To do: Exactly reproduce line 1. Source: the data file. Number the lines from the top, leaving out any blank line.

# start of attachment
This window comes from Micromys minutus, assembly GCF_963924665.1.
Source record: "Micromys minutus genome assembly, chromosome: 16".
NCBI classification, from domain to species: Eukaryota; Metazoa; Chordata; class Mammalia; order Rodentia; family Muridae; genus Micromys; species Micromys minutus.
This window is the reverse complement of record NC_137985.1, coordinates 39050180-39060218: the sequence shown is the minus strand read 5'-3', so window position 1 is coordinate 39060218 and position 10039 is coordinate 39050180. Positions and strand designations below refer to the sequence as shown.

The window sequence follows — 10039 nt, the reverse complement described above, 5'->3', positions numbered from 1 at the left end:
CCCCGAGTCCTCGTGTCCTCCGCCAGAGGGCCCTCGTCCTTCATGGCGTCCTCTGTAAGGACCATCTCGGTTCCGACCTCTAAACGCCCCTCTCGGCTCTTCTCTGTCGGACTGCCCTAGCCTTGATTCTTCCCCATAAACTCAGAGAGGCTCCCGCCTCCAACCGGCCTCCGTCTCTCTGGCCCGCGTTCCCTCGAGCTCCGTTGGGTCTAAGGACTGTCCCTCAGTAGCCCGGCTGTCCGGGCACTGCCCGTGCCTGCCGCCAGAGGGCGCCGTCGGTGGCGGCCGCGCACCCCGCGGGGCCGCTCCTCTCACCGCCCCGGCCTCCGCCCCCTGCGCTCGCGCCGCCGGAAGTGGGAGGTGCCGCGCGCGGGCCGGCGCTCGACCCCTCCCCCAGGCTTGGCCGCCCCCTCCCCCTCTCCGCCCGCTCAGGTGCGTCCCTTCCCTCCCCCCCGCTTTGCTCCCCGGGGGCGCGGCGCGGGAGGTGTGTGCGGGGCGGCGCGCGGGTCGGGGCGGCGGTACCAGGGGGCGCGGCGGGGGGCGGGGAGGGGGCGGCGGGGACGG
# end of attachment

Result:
This window comes from Micromys minutus, assembly GCF_963924665.1.